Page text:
Grab bag: "Rocky" exoplanet, molten lunar core, Rhea close encounter
I'm having a tough time getting moving today so please excuse a linky post on Kepler's "rocky" exoplanet discovery, the Moon's core, and Cassini's upcoming Rhea flyby.
The Kepler exoplanet hunting mission has made news today with a report of "its first rocky planet." However, as the Bad Astronomer explains, while "rocky" is an accurate description of its composition, this thing is so close to its star and so hot that it's probably quite molten. The search for a truly Earth-like planet is not over!
Planet Kepler-10b transiting its host star (artist's depiction)
Measuring 1.4 times the size of Earth, Kepler-10b was, at the time of its discovery in 2009, the smallest planet known outside our solar system. (Many smaller ones have since been discovered.) It is a rocky planet with a mass 4.6 times that of Earth and with an average density of 8.8 grams per cubic centimeter (which is significantly denser than Earth's 5.5).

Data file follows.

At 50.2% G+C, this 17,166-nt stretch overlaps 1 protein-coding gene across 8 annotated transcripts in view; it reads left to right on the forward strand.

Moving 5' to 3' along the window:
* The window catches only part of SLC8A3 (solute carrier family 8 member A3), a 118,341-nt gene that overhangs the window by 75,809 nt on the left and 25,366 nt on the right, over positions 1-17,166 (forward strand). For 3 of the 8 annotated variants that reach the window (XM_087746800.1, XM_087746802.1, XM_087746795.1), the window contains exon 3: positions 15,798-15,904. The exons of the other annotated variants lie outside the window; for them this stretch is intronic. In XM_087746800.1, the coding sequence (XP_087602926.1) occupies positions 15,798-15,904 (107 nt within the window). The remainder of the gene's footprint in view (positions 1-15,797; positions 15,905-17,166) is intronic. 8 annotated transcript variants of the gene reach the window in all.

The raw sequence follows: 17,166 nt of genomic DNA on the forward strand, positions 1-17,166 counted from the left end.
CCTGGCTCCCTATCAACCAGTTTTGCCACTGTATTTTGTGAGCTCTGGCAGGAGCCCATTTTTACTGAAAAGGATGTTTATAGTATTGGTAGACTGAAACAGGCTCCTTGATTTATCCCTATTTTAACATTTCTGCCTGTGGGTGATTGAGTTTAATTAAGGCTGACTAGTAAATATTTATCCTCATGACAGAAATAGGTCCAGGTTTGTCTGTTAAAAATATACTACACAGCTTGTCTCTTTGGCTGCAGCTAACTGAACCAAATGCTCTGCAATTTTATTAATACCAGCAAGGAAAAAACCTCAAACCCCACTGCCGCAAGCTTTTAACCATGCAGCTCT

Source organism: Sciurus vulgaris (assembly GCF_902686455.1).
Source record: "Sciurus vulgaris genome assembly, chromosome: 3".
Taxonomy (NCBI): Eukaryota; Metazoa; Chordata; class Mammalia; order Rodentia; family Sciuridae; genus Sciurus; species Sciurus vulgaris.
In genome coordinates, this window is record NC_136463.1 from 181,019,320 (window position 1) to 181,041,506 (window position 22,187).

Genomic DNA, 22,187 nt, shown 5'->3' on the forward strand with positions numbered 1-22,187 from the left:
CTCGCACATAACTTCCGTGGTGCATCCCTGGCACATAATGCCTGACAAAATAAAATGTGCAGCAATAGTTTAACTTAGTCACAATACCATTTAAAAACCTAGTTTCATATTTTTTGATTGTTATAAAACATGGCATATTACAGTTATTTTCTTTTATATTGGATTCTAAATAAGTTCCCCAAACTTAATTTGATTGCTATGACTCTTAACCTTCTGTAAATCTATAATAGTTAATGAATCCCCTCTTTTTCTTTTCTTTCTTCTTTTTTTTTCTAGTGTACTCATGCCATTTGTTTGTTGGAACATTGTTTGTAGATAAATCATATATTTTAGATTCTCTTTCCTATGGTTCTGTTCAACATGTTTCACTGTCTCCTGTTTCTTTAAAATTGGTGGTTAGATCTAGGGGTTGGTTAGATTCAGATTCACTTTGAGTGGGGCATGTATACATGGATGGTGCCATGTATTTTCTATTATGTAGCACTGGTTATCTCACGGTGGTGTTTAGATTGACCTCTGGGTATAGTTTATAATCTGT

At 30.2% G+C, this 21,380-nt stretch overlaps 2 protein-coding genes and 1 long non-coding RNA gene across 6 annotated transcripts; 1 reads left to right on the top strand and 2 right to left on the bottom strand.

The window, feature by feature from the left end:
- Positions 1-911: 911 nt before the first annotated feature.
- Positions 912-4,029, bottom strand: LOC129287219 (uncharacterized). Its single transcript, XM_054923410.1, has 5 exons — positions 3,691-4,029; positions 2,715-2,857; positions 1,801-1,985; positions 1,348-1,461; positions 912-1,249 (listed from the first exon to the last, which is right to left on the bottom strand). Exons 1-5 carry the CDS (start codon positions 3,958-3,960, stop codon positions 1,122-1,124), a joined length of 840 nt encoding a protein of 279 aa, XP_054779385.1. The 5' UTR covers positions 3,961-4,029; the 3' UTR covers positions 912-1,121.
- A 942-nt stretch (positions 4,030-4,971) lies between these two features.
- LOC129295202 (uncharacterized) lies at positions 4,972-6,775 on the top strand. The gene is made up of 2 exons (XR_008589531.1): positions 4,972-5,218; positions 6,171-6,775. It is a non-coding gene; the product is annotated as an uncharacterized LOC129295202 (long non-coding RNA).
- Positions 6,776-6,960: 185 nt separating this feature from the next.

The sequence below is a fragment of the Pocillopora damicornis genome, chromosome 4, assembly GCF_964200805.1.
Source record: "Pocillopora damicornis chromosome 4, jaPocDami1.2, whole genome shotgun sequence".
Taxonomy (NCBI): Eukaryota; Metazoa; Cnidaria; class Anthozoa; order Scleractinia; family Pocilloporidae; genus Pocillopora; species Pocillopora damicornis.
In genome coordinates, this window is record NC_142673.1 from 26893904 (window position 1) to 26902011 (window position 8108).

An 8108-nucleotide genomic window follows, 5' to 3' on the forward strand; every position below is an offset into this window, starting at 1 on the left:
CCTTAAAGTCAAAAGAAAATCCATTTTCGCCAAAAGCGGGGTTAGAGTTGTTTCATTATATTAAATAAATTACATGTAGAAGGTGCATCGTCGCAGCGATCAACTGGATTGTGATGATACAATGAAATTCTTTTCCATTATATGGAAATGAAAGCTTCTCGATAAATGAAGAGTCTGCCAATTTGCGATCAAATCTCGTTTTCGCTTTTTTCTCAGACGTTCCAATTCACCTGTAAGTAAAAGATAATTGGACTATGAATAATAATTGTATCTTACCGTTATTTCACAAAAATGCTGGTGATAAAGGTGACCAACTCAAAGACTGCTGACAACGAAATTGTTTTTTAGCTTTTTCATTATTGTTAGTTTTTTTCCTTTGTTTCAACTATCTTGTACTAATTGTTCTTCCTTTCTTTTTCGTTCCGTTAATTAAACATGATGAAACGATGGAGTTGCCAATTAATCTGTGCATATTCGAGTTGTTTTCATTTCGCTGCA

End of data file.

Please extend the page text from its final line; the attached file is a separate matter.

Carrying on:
A paper published last week in Science Express reports that a re-analysis of data from the Apollo Passive Seismic Experiment (PSE) indicates that the Moon has an iron core and that its outer part is fluid, like Earth's. The newfound lunar core is small, though, with a radius of only 330 to 360 kilometers (giving it about 20% the Moon's diameter). Chuck Wood has a brief summaryover at Lunar Picture of the Day.
Cassini has its third close flyby of Rhea in about 8 hours, at an altitude of only 69 kilometers. There's the usual preview on the JPL website, and detail on the imaging plans by Jason Perry over at CICLOPS.